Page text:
David Abram, Becoming Animal: An Earthly Cosmology
“We sleep, allowing gravity to hold us, allowing Earth- our larger body- to recalibrate our neurons, composting the keen encounters of our waking hours (the tensions and terrors of our individual days), stirring them back, as dreams, into the sleeping substance of our muscles. We give ourselves over to the influence of the breathing earth. Sleep is the shadow of the earth as it seeps into our skin and spreads throughout our limbs, dissolving our individual will into the thousand and one selves that compose it- cells, tissues, and organs taking their prime directives now from gravity and the wind- as residual bits of sunlight, caught in the long tangle of nerves, wander the drifting landscape of our earth-borne bodies like deer moving across the forested valleys.”
David Abram, Becoming Animal: An Earthly Cosmology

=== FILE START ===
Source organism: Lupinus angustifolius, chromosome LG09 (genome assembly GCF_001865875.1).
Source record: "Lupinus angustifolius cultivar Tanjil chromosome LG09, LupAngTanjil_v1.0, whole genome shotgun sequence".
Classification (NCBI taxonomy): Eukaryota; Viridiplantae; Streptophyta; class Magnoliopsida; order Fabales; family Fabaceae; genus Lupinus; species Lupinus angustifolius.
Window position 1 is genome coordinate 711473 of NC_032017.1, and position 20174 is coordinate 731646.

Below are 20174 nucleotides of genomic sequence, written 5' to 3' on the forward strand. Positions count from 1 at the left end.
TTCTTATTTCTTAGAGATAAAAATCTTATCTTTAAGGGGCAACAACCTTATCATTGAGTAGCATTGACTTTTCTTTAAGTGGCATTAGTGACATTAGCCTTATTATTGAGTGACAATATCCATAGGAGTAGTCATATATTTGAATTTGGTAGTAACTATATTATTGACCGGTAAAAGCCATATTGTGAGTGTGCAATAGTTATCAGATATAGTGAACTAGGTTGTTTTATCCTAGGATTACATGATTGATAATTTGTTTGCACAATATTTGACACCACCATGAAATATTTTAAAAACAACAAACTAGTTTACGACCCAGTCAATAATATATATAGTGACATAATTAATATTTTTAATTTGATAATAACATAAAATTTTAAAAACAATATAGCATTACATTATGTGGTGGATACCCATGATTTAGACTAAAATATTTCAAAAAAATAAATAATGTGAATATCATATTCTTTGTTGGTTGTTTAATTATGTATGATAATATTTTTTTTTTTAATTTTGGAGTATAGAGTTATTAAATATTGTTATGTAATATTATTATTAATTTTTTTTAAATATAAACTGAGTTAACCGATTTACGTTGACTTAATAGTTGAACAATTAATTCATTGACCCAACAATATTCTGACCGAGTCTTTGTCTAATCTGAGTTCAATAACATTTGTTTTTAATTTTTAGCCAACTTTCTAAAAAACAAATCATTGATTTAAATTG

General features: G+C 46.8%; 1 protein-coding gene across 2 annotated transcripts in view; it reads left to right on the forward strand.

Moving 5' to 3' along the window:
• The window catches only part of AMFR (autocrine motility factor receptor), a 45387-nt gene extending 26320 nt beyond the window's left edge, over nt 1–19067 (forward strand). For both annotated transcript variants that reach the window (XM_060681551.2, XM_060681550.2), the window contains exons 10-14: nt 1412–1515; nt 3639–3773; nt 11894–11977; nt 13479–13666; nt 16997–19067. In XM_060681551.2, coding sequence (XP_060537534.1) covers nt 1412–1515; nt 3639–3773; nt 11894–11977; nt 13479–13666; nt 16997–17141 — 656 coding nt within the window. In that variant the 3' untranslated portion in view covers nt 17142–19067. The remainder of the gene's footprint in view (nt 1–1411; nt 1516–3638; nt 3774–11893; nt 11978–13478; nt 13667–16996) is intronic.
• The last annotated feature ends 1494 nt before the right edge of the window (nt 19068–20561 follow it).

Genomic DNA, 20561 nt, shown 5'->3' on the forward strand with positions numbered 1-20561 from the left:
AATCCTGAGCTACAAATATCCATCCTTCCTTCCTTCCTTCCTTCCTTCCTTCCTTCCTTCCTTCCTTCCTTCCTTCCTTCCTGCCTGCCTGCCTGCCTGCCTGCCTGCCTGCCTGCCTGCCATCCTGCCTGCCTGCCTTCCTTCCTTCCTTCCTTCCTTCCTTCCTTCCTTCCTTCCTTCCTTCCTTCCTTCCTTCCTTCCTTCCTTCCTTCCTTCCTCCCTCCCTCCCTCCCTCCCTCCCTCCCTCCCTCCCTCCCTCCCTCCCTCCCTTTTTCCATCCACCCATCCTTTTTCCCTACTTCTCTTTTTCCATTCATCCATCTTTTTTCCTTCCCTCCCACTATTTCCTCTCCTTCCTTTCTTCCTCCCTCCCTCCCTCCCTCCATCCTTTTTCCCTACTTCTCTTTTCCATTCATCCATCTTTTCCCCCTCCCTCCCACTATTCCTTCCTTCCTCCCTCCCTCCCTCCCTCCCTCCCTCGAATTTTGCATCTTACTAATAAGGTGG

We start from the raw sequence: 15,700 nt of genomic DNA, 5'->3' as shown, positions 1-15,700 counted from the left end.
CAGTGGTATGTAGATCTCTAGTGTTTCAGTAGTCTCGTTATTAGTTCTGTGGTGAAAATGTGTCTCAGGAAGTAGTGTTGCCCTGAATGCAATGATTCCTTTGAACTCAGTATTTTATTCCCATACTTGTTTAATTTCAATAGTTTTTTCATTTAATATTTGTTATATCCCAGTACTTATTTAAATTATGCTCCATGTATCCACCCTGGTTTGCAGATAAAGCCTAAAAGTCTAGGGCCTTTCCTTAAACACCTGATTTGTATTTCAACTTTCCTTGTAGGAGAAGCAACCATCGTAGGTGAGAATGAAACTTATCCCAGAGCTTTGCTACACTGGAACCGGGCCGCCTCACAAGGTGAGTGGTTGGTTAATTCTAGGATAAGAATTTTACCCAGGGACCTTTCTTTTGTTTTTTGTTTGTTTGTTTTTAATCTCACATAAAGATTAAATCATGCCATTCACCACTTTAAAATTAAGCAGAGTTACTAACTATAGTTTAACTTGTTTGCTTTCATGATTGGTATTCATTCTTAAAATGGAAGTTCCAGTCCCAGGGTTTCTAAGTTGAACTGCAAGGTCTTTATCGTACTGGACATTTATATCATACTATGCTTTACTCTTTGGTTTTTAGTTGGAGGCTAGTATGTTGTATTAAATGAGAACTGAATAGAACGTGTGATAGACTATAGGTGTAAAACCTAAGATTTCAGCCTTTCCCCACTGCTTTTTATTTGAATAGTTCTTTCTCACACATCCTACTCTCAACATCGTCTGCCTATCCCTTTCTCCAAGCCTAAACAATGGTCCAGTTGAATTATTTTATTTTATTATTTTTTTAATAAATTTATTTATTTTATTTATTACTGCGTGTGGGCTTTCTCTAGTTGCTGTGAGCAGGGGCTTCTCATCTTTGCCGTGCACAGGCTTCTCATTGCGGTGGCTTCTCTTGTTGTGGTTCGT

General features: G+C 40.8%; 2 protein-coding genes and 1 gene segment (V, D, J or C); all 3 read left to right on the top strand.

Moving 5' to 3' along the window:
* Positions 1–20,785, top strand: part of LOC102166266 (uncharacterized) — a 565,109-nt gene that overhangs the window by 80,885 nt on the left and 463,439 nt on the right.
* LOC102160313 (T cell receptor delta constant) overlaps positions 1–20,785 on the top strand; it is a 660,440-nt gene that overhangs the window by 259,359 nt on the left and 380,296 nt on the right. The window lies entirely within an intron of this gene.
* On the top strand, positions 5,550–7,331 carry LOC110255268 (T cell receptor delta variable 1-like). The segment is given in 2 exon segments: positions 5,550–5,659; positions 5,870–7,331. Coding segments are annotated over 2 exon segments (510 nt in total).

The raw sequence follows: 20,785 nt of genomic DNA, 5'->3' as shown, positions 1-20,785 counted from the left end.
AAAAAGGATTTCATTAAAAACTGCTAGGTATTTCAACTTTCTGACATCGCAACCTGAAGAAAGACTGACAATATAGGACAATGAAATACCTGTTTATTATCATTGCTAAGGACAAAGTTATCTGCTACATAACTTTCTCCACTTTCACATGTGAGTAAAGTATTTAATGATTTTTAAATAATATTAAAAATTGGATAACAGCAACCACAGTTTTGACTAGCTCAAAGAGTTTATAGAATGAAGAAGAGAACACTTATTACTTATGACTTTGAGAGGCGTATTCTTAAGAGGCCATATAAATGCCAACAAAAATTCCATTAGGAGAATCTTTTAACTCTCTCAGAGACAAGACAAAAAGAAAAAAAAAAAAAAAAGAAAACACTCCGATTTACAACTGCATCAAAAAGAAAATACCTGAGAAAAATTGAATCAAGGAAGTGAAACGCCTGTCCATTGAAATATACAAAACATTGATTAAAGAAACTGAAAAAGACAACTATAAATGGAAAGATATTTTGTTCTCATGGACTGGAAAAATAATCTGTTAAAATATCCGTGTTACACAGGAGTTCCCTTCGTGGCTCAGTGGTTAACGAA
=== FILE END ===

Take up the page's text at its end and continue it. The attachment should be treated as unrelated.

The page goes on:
“Human language, for us moderns, has swung in on itself, turning its back on the beings around us. Language is a human property, suitable only for communication with other persons. We talk to people; we do not speak to the ground underfoot. We've largely forgotten the incantatory and invocational use of speech as a way of bringing ourselves into deeper rapport with the beings around us, or of calling the living land into resonance with us. It is a power we still brush up against whenever we use our words to bless and to curse, or to charm someone we're drawn to. But we wield such eloquence only to sway other people, and so we miss the greater magnetism, the gravitational power that lies within such speech. The beaver gliding across the pond, the fungus gripping a thick trunk, a boulder shattered by its tumble down a cliff or the rain splashing upon those granite fragments -- we talk about such beings, the weather and the weathered stones, but we do not talk to them.